coder_seth
02-17-2004, 05:34 AM
this is a nice article i linked to from your buddy's blog: http://www.digital-web.com/columns/keepitsimple/keepitsimple_2003-11.shtml

and i absolutely agree with this guy: i don't like 'hacking' CSS at all. i think it overcomplicates, but i think i keep it fairly limited, as he suggests. i've really kept it to the Tantek hack for the most part. it has solved most of the IE bugs, which are mainly in the box model anyway. most other stuff is often a combination of unsupported attributes/properties and/or coder error. ;) at least, that's how it's seemed.

there's a link in that article to a hack to hide stuff from MacIE5.. that might prove useful.

beetle
02-17-2004, 06:06 AM
No sweat - I redesigned my site over a year ago when I was still very new to CSS-P. I should probably revisit it sometime.

My favorite method for handling IE5 (or 5.5) is to use conditional comments (http://msdn.microsoft.com/library/default.asp?url=/workshop/author/dhtml/overview/ccomment_ovw.asp) to include an IE5-only stylesheet. It's not hackish at all - just merely uses a device of IE's HTML renderer to include content for specific versions.

coder_seth
02-17-2004, 04:45 PM
that sounds like a neat trick, but some quick experiments with it didn't work. i tried just what was in that article, to display a simple <p>, but it didn't work. ?

me'
02-17-2004, 05:18 PM
Originally posted by coder_seth
this is a nice article i linked to from your buddy's blog: http://www.digital-web.com/columns/keepitsimple/keepitsimple_2003-11.shtml

and i absolutely agree with this guy: i don't like 'hacking' CSS at all. i think it overcomplicates, but i think i keep it fairly limited, as he suggests. i've really kept it to the Tantek hack for the most part. it has solved most of the IE bugs, which are mainly in the box model anyway. most other stuff is often a combination of unsupported attributes/properties and/or coder error. ;) at least, that's how it's seemed.

there's a link in that article to a hack to hide stuff from MacIE5.. that might prove useful. Heh, that was one of the most shouted at articles by web dev bloggers. Sure, in a utopian society, great morals, but hacks are necessary and they're here to stay.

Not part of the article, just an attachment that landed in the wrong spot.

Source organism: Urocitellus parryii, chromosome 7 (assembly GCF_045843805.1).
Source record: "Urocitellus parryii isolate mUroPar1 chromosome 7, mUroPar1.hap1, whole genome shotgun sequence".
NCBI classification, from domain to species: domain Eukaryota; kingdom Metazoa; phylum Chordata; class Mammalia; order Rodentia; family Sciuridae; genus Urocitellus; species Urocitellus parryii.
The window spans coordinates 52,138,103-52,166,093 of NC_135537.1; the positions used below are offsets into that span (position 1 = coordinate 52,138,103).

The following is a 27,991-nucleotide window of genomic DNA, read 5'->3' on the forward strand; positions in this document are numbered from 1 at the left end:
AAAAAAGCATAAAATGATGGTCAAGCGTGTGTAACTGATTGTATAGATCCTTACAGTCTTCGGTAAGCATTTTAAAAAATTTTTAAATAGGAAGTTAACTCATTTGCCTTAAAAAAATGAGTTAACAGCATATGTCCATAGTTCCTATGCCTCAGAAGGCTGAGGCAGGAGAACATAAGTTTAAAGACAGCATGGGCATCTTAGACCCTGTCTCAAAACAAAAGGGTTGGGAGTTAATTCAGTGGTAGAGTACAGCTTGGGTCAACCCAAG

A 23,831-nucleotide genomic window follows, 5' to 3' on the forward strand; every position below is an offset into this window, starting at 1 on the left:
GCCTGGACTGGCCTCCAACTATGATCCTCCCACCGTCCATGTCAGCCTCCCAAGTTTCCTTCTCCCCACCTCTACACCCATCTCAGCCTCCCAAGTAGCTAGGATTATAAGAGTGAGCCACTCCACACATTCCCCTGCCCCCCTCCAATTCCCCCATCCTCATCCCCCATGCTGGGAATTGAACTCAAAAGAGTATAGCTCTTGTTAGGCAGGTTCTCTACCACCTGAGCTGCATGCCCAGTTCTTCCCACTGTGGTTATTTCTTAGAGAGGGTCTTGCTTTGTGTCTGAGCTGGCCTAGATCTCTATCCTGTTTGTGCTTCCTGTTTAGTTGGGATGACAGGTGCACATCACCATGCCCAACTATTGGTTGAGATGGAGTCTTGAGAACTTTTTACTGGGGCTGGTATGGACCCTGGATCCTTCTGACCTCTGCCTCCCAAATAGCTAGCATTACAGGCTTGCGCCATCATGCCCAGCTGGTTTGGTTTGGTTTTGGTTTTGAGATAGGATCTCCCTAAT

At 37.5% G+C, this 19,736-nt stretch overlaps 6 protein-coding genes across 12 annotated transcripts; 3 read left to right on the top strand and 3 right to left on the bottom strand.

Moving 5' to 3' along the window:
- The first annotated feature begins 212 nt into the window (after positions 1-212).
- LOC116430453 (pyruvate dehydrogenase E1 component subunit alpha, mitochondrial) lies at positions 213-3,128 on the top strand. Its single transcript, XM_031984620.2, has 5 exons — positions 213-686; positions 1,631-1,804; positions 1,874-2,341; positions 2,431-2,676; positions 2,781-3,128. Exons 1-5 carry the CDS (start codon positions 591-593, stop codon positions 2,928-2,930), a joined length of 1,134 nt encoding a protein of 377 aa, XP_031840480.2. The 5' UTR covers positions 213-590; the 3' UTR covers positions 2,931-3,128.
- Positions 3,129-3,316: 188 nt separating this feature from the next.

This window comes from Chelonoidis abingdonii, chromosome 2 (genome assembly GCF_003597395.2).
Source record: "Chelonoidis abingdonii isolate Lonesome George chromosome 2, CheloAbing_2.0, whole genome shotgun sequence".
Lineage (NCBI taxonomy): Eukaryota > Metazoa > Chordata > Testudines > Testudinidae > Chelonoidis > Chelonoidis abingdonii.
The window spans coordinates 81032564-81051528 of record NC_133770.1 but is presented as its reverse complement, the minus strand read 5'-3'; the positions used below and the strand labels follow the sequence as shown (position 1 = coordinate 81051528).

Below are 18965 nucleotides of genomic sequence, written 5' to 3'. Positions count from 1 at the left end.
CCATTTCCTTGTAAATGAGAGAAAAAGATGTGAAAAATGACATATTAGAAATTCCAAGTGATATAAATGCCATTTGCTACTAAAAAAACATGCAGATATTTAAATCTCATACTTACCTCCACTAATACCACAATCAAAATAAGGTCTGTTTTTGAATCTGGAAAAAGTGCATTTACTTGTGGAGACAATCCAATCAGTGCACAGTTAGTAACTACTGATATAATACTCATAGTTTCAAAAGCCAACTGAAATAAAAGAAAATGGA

beetle
02-17-2004, 05:55 PM
That's fine me', just remember that the popular opinion isn't always right.

me'
02-17-2004, 06:14 PM
Originally posted by beetle
That's fine me', just remember that the popular opinion isn't always right. By their very nature, opinions cannot be regarded as 'right'. So, the most popular opinion may not be right in your view, but in most people's view it is, and therefore that article won't be taken into account my as many people, and we won't see any techniques mentioned into it hit mainstream CSS practices.

beetle
02-17-2004, 06:26 PM
I'm just referring to hazards of groupthink, that's all.

coder_seth
02-17-2004, 06:41 PM
saying hacks are here to stay is irresponsible, if you ask me.

did i not in that same breath that you quoted mention how i do in fact 'hack' my CSS as i find it necessary? but you shouldn't if you can help it.

and what's more, there WILL come a day when CSS is supported as it should be, and hacks will NOT stay.

unless people like you insist that they do!

barnettgs
02-17-2004, 09:39 PM
You are all seemed to be sweating about IE 5? ;)

As I was saying before, 8% IE users isn't 8% buyer because some of them could be browsing just for infomation and some of them could be buying.

You know, when you spot a problem in IE 5, you fix it and when test it in IE 5 again, you see new problem developed there, then trying to fix it......in the end, it works fine in IE 5 with loads of coding rubbishes and filled up few buckets from your sweating trying to get it working? ;) Not worth it.

The same can be said for very old computer, I would tell them to get new computer otherwise they would lost money in investing in their upgrades only to find out they need a new computer in the end!

coder_seth
02-17-2004, 10:59 PM
you have a point, but i think you fail to adequately understand the whole "bottom line" side of the argument. fact remains that many business-types are business-types for a reason: their primary goal is profits, and ANYTHING that even REMOTELY interferes with the POSSIBILITY of such is bad bad bad.

sucks, i agree, but it's not actually THAT much sweat to code for IE5. the biggest sweating is done LEARNING HOW to do just that. this has been my grief of late. but i've progressed significantly, and IE no longer intimidates me so much.

beetle
02-17-2004, 11:12 PM
Bingo, Seth. Once you have the knowledge, it's not a big deal.

barnettgs - I think you need to take a statistics class or something. True, 8% of users that have IE5 might not all be buying. However, conversely, the very same is true of your other 92% of users -- not all are buyers. So, once again:

If 8% of ALL your visitors are IE5 users, then it is logical to assume that 8% of your buyers are IE5 users as well. Only hard data can be used to controvert this hypothesis.

Besides, no one is pining over IE5 - it's just that some things can be left to opinion, and some cannot. This cannot. I understand that the effort isn't worth it to you - that's your opinion. But just because you think it isn't worth it doesn't change the FACT that people still use IE5, and that clients want their sites to function in it -- this is NOT an opinion but an empirical FACT.

gsnedders
02-19-2004, 04:53 PM
IE5 is the latest version available for Mac...

coder_seth
02-19-2004, 05:24 PM
k...

beetle
02-19-2004, 06:01 PM
It's actually IE5.2, and it behaves almost completely differently than any IE version for the PC.